Most of the weather forecasts were predicting 40 mph winds for the day. One of the ones that I looked at (BBC website) was the odd man out, suggesting nothing worse than about 17 mph. Judging by the fact that barely half the boats were out on a mid-season Saturday, I suspect some clubs cancelled, based on the forecasts? At least one of our members cried-off as well. We drove through, unsure of whether we would be getting out. It turned out the BBC website was spot-on, and it was nothing worse than a bit on the breezy side at times. Obviously, the worst of the winds were in the east, where most of the day’s play at The Open was cancelled. Sky-wise, it wasn’t bad – one heavy shower late morning, and some sunny spells, but otherwise, decent cloud cover. Temperature was a tad on the cool side for mid July, but it warmed up when the sun came out.
I was fishing with Dougie Skedd, who had been out during the week and had decent mayfly action. We decided to try for some more of that, and went looking in the sheltered spots. We started at the end of the Arnmach peninsula, which always develops a nice calm strip in a south westerly (as it was). Sure enough, there were some mayfly duns and some fish picking them off. As often seems to be the case, there were two lines of fish – one tight in to the shore, under the trees, and another out on the edge between the calm and the wind coming through the gap. It was quite tricky going, as the wind was trying to come round both ends of the peninsula, so by the time we were half way along, the boat simply stopped dead. Dougie had 2 fish in the first 10 minutes, so we guessed we were on the right sort of stuff. We managed to pick up 3 or 4 fish to our dry mayfly patterns, with one or two more dropped, before they went a bit quiet on us. We went round to the butts and took a drift along the reeds at the back of the peninsula. Again, there were just enough fish picking away quite tight to the reeds for us to pick up another couple, with more ‘long-distance catch and release’ occurring. Again, it went a bit quiet, and we took another look at the end of the peninsula. That was worth another fish, but then went very quiet.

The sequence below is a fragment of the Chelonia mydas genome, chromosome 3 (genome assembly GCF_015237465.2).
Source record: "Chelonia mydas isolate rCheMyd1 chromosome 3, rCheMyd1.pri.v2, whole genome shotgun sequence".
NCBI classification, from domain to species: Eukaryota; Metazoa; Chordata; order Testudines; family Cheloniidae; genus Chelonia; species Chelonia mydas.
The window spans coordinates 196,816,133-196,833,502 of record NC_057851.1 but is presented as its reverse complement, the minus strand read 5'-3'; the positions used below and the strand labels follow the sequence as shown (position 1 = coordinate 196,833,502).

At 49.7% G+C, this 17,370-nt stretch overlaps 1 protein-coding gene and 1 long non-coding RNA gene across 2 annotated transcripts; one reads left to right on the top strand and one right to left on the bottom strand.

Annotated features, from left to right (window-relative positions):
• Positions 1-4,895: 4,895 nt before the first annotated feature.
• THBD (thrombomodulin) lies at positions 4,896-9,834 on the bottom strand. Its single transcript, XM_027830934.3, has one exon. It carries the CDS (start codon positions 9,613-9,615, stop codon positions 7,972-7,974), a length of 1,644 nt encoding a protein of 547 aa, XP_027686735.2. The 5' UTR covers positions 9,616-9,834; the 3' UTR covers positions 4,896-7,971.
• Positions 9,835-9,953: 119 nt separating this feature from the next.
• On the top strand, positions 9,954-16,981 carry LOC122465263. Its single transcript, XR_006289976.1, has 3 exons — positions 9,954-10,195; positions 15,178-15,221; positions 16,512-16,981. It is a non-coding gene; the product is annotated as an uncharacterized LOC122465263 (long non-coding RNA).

We had a look in the heronry, which was picking up just enough shelter to give a small quiet corner, tight in. One or two fish seen, but too quickly out of them and into rough water. A look at Stable Point showed us nothing, as did a look in the lee of Inchmahome. We had another run at the reeds behind Arnmach, and got quite a bit of action. Our attempts at repeating the drift were thwarted when a boat came and cut in right in front of us. They looked sufficiently clueless to let us know we would be wasting our time trying to have a word in their ear.
We decided to go back to the Butts corner and try to take the boat the other way, down to Tod Hole and Bogle Knowe. We were quickly out into the breeze though, so I decided to have a go with the dap. I put up a dapping mayfly. After just 2 minutes on the water, a large rainbow came for a look and showed itself at the back of the fly. I managed to keep the fly tripping just in front of its nose, and it came forward and took it like a gentleman. I gave it the ‘MacRitchie biff’, which didn’t please it at all, as it leapt half a dozen times, 6 fieet in the air! Dougie landed it for me (not easy landing a 4 pounder in a big wave on a 16 foot rod on your own, without a very long-handled net!).
As we appraoched Tod Hole, we tucked the boat in behind the reeds and picked up some good shelter – Dougie picked up 2 more fish in there. We finished up back behind the peninsula, where we got some late risers to have a throw at, though by now we probably should have been on different stuff for them – I fresh-aired 3 covers on the trot. Dougie managed to stick to a couple on the mayflies though.
The day’s best bag came from Jimmy McBride, who landed 14 to assorted dries – foam daddies, sedge and shuttlecock at Lochend and tight to the Malling shore. Derek Kilgour and Davie Tyrie had 10 to the boat, also on the foam daddy, and to a brown hopper, fished at the Malling shore, Dog Isle and Stable Point. Allan Brown and Alan Duncan had just one fish fewer to damsel, FAB and Kate McLaren. The club’s 12 rods landed 59 fish – an excellent total for a day on which we thought we might not get out!